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Yiannis Koumoutzelis Founder & Creative Director, Neriad Games3 years ago
I understand the Indian studio considered internal development.
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Private Industry 3 years ago
DmC was a great game and deserves better sales. RE6 on the other hand is a train wreck if you are a RE fan. They should bring back the real RE not what happened to the series since RE4 with it becoming more and more a shooter and less of a survival game with great puzzles and tension.
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M.H. Williams Staff Writer, USgamer3 years ago
So, sounds like Square's excuse. From last year's annual report:
http://www.capcom.co.jp/ir/english/data/explanation_2011.html?tab=0
How do you assess the performance of titles that were introduced in the fourth quarter of the previous fiscal year?

Sales of "Street Fighter X Tekken" have fallen short of our plan. We believe one of causes is cannibalism because of the large number of other games in this genre that were launched within a short time. "Resident Evil: Operation Raccoon City" has reached shipments of 2 million units (as of May 10, 2012). This shows the success of our decision to try the new approach of using an alliance with an overseas development company.

The only other outsourced title released this year was DMC, which did about as well/poorly as RE6 and probably cost far less to make. So, what changed?
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Meelad Sadat [a]list daily editorial director, Ayzenberg Group3 years ago
Falling yen might have something to do with it. Normally doesn't make sense to redirect your business based on currency fluctuations but Japan is showing that decreasing the value of the yen has become part of their economic recovery policy.
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Drew Northcott Senior Artist 3 years ago
And so it goes around again. Publishers have been wobbling between in-house and external pretty much since there have been publishers.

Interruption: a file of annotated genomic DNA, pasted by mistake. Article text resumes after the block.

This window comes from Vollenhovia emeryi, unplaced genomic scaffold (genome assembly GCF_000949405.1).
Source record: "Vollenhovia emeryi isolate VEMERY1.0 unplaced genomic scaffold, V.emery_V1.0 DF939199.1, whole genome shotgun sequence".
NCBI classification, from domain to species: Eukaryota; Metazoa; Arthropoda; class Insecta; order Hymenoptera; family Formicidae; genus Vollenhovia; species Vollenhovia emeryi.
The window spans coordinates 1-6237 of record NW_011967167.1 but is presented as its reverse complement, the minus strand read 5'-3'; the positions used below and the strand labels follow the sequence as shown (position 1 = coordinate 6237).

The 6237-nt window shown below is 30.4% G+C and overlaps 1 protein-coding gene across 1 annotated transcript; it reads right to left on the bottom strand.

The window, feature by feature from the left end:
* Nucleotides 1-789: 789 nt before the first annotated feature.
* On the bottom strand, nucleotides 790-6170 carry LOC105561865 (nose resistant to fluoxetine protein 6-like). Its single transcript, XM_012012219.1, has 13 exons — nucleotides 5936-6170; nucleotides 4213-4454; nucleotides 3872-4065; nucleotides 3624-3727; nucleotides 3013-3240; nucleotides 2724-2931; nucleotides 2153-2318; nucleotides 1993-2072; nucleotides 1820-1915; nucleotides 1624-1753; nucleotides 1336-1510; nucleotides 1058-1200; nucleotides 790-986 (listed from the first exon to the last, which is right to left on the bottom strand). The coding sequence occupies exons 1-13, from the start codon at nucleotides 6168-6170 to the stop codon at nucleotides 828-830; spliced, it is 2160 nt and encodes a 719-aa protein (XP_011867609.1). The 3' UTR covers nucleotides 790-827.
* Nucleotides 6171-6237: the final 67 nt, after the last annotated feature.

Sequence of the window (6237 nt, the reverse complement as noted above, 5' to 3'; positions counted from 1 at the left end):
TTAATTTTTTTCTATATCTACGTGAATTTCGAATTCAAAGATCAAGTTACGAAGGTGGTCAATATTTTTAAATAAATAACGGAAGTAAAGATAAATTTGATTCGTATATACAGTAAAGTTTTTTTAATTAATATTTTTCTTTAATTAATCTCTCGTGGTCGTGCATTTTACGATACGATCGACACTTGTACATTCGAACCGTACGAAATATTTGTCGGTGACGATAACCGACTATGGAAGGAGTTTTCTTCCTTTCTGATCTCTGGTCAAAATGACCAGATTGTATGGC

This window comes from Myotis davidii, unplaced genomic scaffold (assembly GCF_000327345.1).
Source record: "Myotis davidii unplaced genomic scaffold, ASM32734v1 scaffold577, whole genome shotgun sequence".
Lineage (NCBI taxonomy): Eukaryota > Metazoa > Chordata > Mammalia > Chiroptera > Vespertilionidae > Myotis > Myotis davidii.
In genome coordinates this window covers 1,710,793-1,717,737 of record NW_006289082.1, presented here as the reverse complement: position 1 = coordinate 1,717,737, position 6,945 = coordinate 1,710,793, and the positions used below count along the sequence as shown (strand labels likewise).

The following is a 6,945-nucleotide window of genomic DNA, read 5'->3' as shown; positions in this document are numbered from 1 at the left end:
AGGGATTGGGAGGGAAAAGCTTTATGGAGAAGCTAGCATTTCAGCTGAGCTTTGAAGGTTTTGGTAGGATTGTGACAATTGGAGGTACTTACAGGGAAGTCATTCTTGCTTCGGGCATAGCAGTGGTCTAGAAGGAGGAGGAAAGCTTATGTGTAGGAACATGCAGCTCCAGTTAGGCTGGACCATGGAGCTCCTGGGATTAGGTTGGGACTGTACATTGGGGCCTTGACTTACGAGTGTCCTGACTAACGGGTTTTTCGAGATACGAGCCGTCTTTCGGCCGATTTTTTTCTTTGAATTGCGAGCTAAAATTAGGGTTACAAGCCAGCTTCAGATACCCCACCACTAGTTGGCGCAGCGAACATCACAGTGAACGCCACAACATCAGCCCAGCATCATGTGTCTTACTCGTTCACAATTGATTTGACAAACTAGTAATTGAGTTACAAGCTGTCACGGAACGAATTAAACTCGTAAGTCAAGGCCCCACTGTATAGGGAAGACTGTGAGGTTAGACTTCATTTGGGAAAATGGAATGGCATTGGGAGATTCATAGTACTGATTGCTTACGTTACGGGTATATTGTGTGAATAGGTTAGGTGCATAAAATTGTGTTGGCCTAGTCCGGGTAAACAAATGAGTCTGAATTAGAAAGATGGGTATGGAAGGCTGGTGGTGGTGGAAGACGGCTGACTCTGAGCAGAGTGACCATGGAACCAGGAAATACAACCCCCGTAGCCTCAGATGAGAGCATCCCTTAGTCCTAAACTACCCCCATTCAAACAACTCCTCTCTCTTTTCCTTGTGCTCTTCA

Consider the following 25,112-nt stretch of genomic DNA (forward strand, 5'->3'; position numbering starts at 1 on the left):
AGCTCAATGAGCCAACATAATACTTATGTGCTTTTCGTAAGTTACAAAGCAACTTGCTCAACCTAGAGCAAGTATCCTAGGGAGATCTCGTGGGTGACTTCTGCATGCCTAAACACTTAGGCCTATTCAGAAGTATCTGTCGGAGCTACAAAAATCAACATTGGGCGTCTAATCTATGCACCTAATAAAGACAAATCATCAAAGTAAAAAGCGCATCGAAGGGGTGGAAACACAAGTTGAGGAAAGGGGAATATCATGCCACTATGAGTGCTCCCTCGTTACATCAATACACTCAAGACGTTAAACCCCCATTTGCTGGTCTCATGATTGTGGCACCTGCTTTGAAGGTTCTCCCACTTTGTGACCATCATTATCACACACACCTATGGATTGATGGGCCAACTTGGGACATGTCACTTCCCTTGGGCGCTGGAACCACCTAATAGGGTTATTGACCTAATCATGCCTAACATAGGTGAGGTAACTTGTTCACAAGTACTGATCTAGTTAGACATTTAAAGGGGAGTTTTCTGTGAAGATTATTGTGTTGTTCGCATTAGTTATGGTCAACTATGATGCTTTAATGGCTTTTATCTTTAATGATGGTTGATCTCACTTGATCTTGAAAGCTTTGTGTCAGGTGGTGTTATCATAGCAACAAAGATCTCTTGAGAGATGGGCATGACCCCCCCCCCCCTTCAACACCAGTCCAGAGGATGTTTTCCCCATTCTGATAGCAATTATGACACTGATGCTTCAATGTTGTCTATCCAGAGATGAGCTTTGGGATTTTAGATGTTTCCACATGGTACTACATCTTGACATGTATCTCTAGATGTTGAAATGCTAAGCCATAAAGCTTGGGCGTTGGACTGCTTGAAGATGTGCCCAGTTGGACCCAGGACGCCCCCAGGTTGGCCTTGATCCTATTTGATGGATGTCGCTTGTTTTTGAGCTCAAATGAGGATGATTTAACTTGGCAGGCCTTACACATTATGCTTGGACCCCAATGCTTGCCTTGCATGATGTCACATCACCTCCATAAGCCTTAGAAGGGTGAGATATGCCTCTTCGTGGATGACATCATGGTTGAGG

"We need more control, bring everything in-house"
"Look how expensive in-house is! We need to control our costs, I know - let's outsource"
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Lindsay Cox Games Programmer, Mediatonic3 years ago
It is great bringing the game s back in house, if the quality of the games are actually going to be any better. And I am not convinced they will be. RE6 and to a lesser extent RE5 were both not great entries to the Resi series, and I am sure the reviews that showed the games weren't great would have affected the sales. I am surprised DMC didn't do as well as they thought though, it is a really good game, however I guess they probably annoyed some of the die hard fans by taking the game in a different (and I think better) direction. For them, I don't think suddenly bringing everything back in house is the answer. If they can outsource some of the core IPs to studios that are going to make them awesome then the games will sell themselves.

(And on a slightly unrelated note, they shouldn't have canned that Megaman title, as it looked like a cool reinvention!)
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Rick Lopez Illustrator, Graphic Designer 3 years ago
Reseident Evil 4 was great... RE5 and RE6 were dissapointing... DMC was a great game and I want a new side scrolling Megaman. Id be ok if they remake the entire set of 8Bit and 16bit games in the way that ducktales is being handled. resident Evil needs to be remade, the story line is a mess now, with 3 versions of wesker, he now has a son, and two versions of Ada, its all just a huge mess.
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Alternatively, they could try co development. I doubt if outsourcing per se meant there was less control and quality. Would any cultural and language barriers be also be in effec?
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Tom Keresztes Programmer 3 years ago
And so it goes around again. Publishers have been wobbling between in-house and external pretty much since there have been publishers.
"We need more control, bring everything in-house"
"Look how expensive in-house is! We need to control our costs, I know - let's outsource"
Those managers seem to think 9 woman can deliver a baby in a month.